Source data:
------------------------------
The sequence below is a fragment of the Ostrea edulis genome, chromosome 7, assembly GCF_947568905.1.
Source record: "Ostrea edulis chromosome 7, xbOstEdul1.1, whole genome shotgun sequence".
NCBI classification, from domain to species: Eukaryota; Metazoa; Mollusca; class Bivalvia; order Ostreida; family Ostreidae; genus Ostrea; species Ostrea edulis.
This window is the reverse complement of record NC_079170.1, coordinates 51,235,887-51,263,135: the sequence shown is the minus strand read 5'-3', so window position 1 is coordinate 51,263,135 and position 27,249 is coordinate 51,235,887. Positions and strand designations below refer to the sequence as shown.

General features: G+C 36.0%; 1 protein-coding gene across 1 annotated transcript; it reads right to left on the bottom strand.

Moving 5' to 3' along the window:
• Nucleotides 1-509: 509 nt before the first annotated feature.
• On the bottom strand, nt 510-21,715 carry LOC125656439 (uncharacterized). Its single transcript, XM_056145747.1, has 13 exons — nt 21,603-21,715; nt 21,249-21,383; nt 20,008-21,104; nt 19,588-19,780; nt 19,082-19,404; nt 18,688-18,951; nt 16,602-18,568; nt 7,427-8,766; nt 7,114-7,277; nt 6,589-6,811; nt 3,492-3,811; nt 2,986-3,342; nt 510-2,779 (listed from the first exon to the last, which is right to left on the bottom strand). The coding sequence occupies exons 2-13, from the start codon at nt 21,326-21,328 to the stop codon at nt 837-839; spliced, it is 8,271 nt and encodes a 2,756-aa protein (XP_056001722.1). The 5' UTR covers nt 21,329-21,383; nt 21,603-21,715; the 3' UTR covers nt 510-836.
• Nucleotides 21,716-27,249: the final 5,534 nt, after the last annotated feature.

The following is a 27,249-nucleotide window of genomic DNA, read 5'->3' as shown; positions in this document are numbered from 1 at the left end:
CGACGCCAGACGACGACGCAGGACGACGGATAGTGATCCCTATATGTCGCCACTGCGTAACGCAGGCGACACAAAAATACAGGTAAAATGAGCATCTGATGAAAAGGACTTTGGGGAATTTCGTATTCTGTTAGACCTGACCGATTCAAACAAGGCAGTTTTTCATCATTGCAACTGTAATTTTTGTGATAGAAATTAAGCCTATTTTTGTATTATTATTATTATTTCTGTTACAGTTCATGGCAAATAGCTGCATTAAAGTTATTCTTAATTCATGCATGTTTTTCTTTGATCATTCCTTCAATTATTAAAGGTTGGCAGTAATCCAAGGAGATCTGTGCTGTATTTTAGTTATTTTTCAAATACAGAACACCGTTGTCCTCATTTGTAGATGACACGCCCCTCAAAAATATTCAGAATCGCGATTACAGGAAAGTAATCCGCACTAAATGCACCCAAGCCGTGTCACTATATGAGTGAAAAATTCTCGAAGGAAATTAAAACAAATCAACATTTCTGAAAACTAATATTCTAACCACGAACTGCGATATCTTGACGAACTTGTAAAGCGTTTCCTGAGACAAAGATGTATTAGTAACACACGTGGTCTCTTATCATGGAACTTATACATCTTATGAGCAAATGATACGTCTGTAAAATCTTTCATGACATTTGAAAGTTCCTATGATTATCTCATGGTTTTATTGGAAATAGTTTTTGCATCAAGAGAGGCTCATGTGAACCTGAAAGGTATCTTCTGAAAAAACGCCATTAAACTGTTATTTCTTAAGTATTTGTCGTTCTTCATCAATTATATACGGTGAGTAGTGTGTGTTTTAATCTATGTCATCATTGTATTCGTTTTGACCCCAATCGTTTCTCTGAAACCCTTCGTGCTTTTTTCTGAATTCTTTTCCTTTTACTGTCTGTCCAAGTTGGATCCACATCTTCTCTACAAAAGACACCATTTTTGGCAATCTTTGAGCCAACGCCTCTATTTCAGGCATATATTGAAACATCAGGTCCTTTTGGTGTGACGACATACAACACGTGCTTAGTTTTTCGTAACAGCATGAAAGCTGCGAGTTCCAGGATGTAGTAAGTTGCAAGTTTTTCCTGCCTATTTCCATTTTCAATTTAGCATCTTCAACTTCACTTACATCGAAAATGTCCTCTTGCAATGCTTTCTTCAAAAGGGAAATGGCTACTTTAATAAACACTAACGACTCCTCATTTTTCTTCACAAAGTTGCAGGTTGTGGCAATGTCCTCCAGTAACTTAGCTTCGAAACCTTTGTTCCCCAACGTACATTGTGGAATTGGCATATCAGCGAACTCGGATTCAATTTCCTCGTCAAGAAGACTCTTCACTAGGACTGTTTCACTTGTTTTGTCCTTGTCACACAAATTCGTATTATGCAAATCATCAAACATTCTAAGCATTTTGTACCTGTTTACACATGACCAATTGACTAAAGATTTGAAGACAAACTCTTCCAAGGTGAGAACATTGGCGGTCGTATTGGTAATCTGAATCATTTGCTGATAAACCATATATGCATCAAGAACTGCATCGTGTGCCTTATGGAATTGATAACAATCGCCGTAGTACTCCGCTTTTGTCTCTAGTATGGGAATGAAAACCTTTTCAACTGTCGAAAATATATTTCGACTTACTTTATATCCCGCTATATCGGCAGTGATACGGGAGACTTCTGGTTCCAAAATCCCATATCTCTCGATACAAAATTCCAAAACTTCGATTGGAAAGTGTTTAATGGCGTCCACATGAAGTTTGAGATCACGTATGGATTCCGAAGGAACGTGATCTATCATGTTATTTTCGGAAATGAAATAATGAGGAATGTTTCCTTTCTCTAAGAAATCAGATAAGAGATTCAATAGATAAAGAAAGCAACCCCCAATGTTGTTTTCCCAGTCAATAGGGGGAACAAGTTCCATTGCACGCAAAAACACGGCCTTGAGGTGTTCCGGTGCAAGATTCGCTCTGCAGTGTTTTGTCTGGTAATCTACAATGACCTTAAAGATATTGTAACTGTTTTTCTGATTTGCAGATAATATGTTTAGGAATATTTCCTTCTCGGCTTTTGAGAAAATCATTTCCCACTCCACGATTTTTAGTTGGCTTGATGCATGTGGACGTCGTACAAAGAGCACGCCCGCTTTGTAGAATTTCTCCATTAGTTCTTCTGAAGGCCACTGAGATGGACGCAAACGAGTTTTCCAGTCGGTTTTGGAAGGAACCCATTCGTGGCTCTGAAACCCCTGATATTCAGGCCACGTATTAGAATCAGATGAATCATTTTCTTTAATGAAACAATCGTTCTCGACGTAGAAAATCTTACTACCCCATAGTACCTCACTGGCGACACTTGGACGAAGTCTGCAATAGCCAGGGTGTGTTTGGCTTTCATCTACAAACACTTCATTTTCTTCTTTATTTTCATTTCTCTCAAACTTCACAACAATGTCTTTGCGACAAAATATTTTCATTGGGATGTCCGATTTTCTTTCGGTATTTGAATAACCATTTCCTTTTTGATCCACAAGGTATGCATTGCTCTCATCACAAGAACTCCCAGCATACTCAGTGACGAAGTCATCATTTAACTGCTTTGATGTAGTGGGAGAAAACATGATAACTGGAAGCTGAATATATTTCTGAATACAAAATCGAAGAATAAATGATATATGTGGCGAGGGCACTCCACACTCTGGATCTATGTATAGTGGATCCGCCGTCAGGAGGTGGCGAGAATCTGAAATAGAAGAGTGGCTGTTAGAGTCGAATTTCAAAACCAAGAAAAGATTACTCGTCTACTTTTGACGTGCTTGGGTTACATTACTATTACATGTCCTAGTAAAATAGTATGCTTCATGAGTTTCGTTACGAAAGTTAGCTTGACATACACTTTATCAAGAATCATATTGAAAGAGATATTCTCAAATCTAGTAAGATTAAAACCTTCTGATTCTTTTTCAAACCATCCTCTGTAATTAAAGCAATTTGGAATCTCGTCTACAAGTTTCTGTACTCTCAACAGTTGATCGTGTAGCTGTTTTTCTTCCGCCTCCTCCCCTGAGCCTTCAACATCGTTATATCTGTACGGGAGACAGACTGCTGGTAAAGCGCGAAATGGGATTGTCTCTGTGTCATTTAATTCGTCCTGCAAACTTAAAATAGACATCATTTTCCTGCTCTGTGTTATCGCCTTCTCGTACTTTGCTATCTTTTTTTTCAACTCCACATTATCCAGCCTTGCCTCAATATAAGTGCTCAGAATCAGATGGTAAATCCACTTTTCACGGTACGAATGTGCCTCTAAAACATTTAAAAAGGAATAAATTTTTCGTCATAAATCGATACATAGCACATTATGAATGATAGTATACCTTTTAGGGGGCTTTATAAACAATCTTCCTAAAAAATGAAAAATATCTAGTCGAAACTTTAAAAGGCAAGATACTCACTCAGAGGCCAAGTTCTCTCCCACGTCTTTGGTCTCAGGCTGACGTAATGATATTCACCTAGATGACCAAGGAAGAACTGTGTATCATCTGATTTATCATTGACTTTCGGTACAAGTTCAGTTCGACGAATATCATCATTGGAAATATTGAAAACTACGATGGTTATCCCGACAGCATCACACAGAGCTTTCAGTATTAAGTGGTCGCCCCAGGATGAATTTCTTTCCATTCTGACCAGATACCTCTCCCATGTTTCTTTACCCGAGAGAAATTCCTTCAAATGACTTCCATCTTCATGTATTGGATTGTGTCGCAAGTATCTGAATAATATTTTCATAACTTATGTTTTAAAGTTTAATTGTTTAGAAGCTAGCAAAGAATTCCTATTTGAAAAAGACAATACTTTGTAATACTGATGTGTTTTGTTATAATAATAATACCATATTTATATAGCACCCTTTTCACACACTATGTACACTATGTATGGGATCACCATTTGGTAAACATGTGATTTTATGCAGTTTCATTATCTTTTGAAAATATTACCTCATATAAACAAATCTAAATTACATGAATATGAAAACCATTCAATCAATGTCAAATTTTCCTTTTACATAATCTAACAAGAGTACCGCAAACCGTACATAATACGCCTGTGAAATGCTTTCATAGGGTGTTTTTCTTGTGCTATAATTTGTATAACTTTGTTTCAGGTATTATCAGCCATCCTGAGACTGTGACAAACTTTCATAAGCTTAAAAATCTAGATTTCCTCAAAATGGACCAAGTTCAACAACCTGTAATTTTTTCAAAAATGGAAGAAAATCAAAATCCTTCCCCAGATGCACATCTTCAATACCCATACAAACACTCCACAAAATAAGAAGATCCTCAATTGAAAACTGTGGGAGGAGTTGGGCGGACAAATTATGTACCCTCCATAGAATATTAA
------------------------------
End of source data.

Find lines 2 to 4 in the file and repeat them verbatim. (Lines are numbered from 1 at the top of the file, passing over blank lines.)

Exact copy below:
Source record: "Ostrea edulis chromosome 7, xbOstEdul1.1, whole genome shotgun sequence".
NCBI classification, from domain to species: Eukaryota; Metazoa; Mollusca; class Bivalvia; order Ostreida; family Ostreidae; genus Ostrea; species Ostrea edulis.
This window is the reverse complement of record NC_079170.1, coordinates 51,235,887-51,263,135: the sequence shown is the minus strand read 5'-3', so window position 1 is coordinate 51,263,135 and position 27,249 is coordinate 51,235,887. Positions and strand designations below refer to the sequence as shown.